Make a decision
Stepanie DePrez | Monday, March 30, 2009
Since the onset of the “Odrama,” I have been very conflicted as to where I stand on the issue and what I should do. A lot of me thinks that since I am a sophomore, I have no real place objecting to anything that happens at graduation. But it does make me think, what would I do if I were a senior? I think the issue merits examination, even if I am in no position to react.
I have been in a number of classes where I felt bad, even guilty, for having the gut reaction of “I don’t want Obama here.” Listening to the mainly one-sided opinions of other students talk about the “embarrassing factions” who are objecting and the “radical, selfish Catholics” who are taking graduation from the seniors, I can see how easy it would be to say, he’s coming, it’s over, get over it.
But I came here because Notre Dame is a Catholic university. We’ve been toeing the line of that title for a while, calling ourselves a Catholic university with great pride and distinction, so proud that we aren’t just one or the other – we have peaceably reconciled being a top research university with our commitment to education with a Catholic identity. But I think the issue’s finally come to a head. That’s what this “Odrama” is really about – which comes first, Catholic, or University?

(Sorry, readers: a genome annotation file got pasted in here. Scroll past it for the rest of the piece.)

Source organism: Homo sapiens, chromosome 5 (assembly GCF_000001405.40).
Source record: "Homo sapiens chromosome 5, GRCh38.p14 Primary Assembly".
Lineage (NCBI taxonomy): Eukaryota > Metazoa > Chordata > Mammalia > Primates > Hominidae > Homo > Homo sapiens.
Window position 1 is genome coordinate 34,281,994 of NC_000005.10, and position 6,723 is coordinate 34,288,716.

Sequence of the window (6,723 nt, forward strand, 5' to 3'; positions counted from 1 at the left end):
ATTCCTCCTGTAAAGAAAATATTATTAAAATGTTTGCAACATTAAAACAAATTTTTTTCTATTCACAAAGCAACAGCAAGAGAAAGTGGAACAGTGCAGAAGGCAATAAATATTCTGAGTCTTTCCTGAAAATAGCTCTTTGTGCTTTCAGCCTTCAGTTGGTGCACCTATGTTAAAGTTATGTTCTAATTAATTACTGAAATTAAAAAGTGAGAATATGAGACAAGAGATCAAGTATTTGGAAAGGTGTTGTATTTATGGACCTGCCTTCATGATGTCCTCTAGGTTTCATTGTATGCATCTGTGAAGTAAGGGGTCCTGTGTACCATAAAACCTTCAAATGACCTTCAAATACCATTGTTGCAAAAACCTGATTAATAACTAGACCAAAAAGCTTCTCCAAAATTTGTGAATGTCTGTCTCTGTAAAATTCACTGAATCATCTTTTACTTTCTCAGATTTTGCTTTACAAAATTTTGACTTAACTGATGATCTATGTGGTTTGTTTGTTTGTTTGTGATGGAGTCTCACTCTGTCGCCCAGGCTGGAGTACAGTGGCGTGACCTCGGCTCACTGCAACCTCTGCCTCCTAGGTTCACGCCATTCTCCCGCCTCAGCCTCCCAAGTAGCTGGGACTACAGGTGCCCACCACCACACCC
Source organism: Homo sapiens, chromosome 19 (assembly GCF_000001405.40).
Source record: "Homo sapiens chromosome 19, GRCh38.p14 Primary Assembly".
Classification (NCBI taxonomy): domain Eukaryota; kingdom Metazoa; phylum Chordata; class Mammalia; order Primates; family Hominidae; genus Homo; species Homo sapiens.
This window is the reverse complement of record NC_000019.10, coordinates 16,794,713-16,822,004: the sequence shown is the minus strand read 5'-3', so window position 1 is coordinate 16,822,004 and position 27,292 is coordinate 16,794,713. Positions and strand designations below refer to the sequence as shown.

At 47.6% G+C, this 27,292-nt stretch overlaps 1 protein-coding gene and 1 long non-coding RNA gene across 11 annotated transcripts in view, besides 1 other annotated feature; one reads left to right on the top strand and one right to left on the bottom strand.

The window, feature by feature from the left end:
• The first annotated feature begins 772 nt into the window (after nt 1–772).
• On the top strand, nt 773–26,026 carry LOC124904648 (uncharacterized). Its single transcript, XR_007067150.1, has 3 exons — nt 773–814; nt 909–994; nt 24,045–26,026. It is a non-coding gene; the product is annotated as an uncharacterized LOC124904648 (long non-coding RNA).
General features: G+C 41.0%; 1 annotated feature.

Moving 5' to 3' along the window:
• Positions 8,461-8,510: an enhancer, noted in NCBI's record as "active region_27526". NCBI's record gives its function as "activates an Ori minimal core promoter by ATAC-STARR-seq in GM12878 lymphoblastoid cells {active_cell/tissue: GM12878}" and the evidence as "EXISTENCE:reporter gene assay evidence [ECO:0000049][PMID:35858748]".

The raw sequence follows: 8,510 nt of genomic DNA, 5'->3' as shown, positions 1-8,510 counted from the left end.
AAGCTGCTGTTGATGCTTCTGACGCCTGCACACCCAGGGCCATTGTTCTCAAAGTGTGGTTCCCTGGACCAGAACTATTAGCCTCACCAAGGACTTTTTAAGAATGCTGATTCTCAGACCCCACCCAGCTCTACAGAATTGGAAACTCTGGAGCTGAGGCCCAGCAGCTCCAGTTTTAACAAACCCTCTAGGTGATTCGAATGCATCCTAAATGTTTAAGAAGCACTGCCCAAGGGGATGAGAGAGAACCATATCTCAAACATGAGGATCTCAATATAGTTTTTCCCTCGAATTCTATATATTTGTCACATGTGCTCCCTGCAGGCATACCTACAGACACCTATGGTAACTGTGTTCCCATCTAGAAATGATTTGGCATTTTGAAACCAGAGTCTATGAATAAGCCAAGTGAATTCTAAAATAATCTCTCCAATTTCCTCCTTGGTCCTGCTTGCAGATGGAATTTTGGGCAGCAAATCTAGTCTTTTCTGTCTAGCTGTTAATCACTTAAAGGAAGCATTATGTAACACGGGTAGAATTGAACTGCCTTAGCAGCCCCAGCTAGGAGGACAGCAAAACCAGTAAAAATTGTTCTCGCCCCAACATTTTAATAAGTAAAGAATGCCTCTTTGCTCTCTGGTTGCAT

If we are a university first, then by all means, the President should be speaking here! Education and open-mindedness should come first in all things, and we should operate on a platform of openness to hearing anyone, without questioning speakers who might otherwise be held accountable for positions that are contrary to Catholic doctrine. If we are Catholic first, then why should Notre Dame confer its prestige upon someone who as acted in ways that violate core Catholic doctrine? I think that President Obama coming here has become such a (national) issue because Notre Dame, Catholic University, has never had to choose its ultimate designation in such a public, definitive way.
To listen to students of differing views discuss this topic is to witness negotiations between a person speaking Greek and a person speaking Swahili. They get nowhere, because neither really understands where the other person is coming from. All those against Obama receiving an honorary degree are stating that no matter who he is or what the award is for, he holds a position contrary to a “non-negotiable” teaching. All those delighted to see Obama speak and receive the degree think this is irrelevant because he’s the President and we’re a university.
So the time has come for us to decide. We can no longer live in the limbo of thinking being a Catholic university can appeal equally to both aspects – somewhere along the line, we must ultimately make a decision. After sitting with this for a week, unsure which attitude I would subscribe to, I realized the distinction has already been made by one of Notre Dame’s ubiquitous mantras: God, Country, Notre Dame.